The contrast was striking. Here were 17thand 18th-century drawings depicting members of the royal family whoring, boozing, vomiting, stuffing food in their overample bellies, and here were Canadian satirists, standing behind a podium and several pots of tulips, informing their audience that even the mildest attempts at satirizing the present-day royal family draw tons of angry mail, floods of irate telephone calls. Where did we go wrong?
We didn’t. Unless it is our own fault that we are living in the wrong century. The England in which the great caricaturists Hogarth and Gillray flourished was a society afflicted by severe class distinction. The aim of satire, in the words of British art historian Richard Godfrey, was “the discomfiture of dandies,” of whom there was no shortage. While class distinction has not been eliminated in Canada, it does not persist with enough strength to inspire the an-
ger that makes satirists mean.
Satire turns mean in a climate of oppression. Our satirists, when they look around, see much to ridicule, much to make fun of. But they don’t see oppression. When they look at their rulers they see imperfect but well-meaning men and women. Even when a cartoonist has done a devastating job of savaging a politican he finds, often to his dismay, that the politician calls for the original drawing, rather than for the palace guard.
Even Canadian women, many of whom see themselves as members of an oppressed group, have difficulty being vicious in print. “We want, above all, to be perceived as nice people first,” the humorist Erika Ritter told the colloquium. If wanting to be perceived as nice people is a fault, women are not the only Canadians who have it.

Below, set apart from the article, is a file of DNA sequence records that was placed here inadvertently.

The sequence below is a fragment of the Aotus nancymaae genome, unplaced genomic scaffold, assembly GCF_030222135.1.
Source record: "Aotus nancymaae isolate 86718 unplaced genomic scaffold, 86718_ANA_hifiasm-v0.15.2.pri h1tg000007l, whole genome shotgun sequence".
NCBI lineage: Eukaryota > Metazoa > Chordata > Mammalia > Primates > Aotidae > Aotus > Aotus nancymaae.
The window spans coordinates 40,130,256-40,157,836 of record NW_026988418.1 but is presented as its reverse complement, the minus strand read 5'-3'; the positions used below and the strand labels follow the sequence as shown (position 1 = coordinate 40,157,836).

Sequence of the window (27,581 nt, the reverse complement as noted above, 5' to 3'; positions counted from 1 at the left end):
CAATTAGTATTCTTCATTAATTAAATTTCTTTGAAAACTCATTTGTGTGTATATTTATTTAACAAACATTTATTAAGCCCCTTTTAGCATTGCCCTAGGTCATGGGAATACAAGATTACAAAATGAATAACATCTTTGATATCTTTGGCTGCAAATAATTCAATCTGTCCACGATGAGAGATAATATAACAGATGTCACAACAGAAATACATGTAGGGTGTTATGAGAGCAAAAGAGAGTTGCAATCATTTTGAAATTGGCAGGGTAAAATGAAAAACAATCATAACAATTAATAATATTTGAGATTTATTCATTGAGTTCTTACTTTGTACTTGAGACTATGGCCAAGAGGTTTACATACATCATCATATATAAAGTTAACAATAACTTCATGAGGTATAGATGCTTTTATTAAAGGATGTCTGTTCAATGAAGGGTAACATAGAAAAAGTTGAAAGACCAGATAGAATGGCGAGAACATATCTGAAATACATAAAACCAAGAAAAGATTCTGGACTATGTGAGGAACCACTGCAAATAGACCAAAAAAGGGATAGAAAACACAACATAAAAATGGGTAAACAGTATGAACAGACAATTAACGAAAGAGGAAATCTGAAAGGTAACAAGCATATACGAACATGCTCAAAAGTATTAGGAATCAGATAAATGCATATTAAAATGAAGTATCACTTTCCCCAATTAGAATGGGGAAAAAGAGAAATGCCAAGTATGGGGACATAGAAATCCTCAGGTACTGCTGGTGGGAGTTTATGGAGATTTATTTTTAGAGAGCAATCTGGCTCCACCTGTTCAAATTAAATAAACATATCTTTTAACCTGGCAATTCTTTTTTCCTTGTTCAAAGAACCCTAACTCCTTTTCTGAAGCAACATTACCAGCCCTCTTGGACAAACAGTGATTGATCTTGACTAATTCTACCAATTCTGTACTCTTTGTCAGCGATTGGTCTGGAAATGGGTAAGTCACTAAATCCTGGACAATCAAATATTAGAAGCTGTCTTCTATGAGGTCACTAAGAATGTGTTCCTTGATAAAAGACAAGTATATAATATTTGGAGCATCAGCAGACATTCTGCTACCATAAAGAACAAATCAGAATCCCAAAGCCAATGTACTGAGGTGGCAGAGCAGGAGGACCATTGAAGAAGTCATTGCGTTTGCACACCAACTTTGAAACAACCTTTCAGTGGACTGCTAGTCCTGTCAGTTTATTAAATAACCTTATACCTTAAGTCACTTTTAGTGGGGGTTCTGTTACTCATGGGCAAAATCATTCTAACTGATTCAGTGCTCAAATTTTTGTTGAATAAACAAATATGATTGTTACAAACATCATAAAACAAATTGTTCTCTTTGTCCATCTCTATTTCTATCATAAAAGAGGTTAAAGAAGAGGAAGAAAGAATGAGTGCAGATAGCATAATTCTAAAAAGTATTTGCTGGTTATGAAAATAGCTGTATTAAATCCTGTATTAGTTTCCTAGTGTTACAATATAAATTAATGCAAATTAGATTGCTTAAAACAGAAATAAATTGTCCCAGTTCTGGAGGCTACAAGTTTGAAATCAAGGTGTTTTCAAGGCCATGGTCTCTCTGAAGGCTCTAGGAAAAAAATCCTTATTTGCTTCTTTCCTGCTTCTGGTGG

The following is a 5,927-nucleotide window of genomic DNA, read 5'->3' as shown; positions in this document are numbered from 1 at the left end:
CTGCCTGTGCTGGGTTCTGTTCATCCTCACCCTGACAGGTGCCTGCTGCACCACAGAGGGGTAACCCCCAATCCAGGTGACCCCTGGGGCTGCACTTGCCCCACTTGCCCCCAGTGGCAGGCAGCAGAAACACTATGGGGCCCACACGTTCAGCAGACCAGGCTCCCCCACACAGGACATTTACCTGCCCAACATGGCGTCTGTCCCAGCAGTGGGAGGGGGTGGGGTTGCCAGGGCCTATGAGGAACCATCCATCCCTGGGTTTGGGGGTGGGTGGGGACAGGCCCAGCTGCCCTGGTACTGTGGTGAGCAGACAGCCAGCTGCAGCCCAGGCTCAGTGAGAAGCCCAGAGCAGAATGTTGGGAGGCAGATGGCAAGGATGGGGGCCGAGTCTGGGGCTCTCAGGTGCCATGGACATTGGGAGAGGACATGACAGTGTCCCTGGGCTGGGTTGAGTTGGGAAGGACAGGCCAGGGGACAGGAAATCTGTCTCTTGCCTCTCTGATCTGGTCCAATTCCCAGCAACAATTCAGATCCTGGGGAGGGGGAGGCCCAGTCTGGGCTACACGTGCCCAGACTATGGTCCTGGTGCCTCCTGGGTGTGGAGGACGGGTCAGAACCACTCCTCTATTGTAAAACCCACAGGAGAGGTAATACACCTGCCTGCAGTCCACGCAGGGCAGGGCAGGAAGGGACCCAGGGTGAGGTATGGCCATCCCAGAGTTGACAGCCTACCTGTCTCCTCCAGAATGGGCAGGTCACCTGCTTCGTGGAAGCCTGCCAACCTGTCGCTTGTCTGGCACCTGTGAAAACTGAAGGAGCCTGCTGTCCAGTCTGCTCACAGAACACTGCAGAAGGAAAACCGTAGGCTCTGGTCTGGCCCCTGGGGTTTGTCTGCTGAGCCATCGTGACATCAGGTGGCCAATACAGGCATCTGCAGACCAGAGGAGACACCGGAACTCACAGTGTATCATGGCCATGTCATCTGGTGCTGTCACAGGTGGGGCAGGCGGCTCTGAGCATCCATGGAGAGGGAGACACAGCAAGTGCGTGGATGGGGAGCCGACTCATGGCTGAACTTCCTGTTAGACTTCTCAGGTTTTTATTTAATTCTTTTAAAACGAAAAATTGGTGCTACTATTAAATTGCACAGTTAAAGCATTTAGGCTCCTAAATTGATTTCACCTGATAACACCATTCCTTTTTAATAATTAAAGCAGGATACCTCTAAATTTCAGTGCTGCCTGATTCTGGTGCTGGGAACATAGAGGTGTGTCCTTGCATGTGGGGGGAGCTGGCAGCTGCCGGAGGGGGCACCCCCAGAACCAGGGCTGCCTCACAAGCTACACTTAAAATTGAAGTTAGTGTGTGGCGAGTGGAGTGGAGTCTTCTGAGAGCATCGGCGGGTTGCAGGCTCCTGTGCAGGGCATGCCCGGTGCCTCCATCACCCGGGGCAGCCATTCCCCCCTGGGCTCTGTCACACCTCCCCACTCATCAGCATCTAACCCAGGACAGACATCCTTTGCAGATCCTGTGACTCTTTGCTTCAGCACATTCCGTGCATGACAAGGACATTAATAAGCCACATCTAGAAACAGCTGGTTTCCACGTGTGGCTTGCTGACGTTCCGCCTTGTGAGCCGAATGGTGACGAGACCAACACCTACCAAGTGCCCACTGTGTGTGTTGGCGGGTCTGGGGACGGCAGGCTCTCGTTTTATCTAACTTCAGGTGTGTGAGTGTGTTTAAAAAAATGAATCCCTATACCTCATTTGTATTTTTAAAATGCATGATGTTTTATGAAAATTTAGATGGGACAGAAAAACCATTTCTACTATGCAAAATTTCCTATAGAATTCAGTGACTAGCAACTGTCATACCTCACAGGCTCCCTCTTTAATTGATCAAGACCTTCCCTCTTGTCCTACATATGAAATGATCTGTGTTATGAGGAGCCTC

As shown by the ZED experience, Canadian satirists might have a tough time not being nice people, even if they felt like it. Part of this is a question of history. Private Eye thrives in the tradition established by Hogarth and Gillray. Those who would take it to court know that Private Eye will not back down. They also know that Private Eye regards a lawyer’s letter as cause for a redoubled attack on the lawyer’s client. There is no such tradition in Canada.
Nor is there the legal context in Canada that allows National Lampoon to prosper in the United States. American libel law allows a magazine or newspaper to call a public figure a crook and a horse thief even if he isn’t, as long as the publication can show that it didn’t lie deliberately. Canadian law is not nearly so permissive.
Being viciously funny is not a trait that can be turned on and off like a tap. And a climate that both allows and inspires people to be viciously funny is not found everywhere. Canadians are not a vicious people, apparently, and they don’t find a lot to be vicious about. That could be something to celebrate rather than bemoan if we were a less insecure people. Meanwhile, it is worth remembering that satire can exist without a bloodbath. We have a satirical tradition extending from Leacock through George Bain and Norman Ward. We have Aislin and Duncan Macpherson. The Canadian sense of humor is not a serious problem.
Charles Gordon is a columnist for the Ottawa Citizen and a contributor to the first edition of ZED.